Plastic Monkey Illustration

Plastic monkey illustration

While working on another project, I picked up a package of little plastic monkeys at a thrift store. I only need four, but I ended up with one hundred. It’s terribly wasteful to dispose of monkeys, and put them on a shelf for some later use.

What to do with a Plastic Monkey

I recalled a passage from the seminal RE/Search book Pranks! (#11) by V. Vale, where he interviewed Boyd Rice:

Vale: Tell me a little about Steve Thomsen.

Rice: Steve used to carry around these plastic babies in his pockets–always. Where we’d go he’d leave them. He’d leave them in cream containers in restaurants so people pouring it into their coffee would eventually get one of these little plastic babies. He’d wedge them between the stones in the walls of restaurants so people sitting down would suddenly catch a glimpse of this itsy-bitsy little baby…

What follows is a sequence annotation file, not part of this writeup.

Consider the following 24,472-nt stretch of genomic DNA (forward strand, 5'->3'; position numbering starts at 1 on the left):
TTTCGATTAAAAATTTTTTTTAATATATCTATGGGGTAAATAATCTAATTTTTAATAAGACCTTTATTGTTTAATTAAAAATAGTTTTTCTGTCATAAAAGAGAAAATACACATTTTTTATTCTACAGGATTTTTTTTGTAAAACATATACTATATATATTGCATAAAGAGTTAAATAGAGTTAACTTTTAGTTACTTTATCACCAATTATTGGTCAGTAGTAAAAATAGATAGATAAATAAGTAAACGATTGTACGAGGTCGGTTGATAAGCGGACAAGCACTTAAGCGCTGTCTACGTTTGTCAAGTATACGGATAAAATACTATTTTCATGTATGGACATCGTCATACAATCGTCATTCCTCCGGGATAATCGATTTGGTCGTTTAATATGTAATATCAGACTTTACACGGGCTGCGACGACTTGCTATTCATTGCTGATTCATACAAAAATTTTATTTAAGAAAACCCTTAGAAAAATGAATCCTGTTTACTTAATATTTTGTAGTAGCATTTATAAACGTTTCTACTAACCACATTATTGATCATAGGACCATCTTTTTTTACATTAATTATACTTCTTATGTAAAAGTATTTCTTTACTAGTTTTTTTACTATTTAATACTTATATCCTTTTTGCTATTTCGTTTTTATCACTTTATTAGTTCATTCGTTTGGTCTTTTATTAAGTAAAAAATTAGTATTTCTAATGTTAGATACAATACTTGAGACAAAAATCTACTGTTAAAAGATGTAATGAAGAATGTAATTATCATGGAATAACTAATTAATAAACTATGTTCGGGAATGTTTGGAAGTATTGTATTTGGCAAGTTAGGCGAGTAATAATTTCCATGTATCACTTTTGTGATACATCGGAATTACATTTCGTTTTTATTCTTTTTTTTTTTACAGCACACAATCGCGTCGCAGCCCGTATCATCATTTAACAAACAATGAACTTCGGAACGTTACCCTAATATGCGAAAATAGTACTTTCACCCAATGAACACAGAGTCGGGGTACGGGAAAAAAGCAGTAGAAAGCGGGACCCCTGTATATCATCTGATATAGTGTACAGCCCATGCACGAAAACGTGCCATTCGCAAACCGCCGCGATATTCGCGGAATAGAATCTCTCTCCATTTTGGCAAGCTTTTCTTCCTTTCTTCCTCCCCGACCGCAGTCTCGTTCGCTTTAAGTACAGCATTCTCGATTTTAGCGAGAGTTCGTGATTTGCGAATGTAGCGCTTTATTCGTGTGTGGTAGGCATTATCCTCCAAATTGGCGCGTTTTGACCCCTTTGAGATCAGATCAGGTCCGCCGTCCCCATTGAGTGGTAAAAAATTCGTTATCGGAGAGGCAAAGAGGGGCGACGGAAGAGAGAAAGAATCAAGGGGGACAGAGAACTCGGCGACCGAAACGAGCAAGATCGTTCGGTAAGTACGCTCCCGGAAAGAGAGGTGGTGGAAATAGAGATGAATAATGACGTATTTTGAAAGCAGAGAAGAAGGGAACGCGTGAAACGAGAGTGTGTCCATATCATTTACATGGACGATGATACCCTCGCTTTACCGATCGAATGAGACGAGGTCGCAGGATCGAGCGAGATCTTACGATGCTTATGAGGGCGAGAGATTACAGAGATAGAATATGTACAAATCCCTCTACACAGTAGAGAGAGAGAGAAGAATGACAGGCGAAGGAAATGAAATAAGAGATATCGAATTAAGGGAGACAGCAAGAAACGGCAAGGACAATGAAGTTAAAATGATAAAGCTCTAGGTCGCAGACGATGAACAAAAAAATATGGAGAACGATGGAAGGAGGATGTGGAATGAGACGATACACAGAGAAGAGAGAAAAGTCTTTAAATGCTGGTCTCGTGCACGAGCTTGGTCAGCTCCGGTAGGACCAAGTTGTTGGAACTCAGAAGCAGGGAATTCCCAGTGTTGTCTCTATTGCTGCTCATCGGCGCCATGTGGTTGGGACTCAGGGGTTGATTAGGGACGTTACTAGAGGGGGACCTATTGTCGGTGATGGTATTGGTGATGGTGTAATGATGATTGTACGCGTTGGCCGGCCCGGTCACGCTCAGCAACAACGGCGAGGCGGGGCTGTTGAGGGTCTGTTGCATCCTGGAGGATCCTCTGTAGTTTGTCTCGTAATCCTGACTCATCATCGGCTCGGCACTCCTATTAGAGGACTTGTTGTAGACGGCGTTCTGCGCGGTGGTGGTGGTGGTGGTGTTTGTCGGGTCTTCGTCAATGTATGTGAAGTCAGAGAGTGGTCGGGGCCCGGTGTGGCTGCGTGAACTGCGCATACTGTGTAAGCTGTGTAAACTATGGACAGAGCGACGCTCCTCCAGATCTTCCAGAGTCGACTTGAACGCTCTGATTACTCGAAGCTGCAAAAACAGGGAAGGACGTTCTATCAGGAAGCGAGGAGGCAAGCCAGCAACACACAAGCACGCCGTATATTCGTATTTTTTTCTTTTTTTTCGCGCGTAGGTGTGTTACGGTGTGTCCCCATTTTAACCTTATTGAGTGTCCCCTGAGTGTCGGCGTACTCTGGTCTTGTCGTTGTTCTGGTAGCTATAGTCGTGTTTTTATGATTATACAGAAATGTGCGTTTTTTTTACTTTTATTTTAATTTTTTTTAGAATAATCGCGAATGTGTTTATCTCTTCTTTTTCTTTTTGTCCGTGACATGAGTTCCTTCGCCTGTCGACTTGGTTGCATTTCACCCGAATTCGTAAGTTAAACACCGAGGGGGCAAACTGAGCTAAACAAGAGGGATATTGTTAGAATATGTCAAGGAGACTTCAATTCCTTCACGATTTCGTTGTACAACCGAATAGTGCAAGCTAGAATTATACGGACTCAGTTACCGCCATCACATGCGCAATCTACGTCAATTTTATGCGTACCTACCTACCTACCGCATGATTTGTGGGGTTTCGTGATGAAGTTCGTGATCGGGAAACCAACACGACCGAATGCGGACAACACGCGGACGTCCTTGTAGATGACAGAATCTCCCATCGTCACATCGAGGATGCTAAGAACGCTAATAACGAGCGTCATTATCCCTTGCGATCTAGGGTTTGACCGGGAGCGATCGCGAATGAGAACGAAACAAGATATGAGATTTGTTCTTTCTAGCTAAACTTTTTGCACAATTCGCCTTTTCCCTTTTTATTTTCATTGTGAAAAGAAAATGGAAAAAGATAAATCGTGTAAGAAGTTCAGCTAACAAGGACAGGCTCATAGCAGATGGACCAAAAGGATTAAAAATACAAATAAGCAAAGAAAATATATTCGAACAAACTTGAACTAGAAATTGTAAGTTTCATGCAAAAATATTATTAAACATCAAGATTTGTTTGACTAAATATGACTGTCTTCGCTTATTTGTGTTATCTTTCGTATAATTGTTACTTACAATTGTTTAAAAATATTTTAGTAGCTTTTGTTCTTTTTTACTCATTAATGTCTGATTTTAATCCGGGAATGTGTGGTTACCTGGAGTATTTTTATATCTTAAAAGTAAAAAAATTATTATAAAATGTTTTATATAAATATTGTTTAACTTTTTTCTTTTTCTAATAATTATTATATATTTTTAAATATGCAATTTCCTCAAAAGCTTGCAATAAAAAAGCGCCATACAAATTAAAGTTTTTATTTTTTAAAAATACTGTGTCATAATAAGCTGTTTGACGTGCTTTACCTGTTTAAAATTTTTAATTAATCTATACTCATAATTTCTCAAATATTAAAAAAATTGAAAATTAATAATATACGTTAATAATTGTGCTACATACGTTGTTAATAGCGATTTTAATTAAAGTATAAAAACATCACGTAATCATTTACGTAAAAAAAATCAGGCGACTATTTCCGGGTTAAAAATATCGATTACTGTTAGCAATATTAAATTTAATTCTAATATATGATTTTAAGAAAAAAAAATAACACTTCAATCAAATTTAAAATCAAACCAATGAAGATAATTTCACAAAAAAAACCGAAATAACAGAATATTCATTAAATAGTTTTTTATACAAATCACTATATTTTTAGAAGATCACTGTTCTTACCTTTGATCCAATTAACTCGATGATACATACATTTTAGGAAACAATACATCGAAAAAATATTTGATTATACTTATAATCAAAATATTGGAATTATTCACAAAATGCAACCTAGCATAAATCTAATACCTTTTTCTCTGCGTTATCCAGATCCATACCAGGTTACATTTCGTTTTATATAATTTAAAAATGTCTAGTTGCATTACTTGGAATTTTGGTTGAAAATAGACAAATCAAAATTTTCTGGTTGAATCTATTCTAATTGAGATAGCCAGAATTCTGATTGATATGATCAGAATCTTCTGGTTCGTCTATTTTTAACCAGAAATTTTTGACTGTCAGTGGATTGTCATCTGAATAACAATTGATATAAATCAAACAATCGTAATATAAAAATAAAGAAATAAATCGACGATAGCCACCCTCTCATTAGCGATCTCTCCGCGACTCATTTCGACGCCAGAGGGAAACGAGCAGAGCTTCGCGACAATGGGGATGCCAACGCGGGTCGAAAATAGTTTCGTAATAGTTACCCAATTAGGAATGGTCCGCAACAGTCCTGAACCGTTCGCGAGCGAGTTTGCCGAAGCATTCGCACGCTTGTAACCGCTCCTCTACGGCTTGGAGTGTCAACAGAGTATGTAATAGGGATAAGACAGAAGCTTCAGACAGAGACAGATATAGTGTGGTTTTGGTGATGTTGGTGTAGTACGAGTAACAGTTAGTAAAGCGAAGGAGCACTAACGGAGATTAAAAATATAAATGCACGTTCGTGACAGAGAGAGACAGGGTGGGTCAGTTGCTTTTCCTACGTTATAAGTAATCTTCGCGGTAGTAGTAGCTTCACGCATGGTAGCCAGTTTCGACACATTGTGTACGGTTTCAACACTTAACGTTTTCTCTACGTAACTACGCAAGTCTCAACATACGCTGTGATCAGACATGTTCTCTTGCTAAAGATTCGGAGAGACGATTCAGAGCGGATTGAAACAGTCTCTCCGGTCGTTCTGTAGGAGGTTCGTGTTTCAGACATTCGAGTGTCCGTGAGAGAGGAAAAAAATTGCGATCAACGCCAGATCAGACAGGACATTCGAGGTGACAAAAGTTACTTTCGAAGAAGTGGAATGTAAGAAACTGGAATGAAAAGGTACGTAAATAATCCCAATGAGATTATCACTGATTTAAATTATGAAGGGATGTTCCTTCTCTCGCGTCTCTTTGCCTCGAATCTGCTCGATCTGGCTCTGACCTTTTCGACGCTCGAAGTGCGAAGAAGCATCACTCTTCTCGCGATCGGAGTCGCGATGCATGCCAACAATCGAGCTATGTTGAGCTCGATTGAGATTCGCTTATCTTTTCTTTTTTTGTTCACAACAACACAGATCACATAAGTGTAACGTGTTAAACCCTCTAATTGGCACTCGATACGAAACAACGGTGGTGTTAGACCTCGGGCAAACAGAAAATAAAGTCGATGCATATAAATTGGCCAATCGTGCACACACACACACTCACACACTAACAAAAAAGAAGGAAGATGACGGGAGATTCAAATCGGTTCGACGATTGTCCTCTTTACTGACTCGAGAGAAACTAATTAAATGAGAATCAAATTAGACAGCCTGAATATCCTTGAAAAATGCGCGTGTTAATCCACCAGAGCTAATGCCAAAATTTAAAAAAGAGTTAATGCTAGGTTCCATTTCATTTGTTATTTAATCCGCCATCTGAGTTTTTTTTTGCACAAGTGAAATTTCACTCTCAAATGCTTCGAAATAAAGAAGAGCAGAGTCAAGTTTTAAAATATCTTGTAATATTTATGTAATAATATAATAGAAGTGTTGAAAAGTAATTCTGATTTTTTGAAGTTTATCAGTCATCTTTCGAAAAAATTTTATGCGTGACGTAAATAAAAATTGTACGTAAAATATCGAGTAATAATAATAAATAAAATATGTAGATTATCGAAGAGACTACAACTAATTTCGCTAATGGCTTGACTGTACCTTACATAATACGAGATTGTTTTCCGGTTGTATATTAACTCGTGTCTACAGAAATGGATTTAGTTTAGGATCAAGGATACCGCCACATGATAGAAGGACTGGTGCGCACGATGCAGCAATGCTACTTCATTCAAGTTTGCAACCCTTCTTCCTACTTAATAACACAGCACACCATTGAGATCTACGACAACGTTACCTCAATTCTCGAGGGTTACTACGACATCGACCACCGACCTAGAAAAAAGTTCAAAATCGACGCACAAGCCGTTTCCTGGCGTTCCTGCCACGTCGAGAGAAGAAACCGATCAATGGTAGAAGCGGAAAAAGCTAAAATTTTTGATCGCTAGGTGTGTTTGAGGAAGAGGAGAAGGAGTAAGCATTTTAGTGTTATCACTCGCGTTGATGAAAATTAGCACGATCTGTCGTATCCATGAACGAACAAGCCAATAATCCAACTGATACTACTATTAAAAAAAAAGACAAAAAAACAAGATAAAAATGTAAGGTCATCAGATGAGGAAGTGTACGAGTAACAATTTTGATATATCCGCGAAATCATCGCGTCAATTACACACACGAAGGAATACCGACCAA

Arboretum monkeyThere was my answer: always have a pocketful of monkeys and set them free in delightfully hidden locations. The joy was discovering these pieces of plastic in unexpected spots. Finding the monkey is understanding that there was an act of intent, but the reason is unclear, and that becomes the mystery. Not knowing why becomes a riddle.

Illustrating a Plastic Monkey

The pieces themselves are mass-produced baubles; nothing of great value, but fascinating in detail. The plastic monkey stands about an inch and a half tall, there is quite a number of features set within this tiny sculpture. Being translucent, it picks up light giving off highlights and producing depth. Similar to the effect of diamonds, it’s how light casting on the object interfaces upon the exterior and within.

Using a layered technique in Adobe Illustrator and setting the transparency for each element, it’s possible to capture how the light pours through the plastic and reflects off the surface. Each layer builds upon the other, as illustrated below.

Plastic monkey layers

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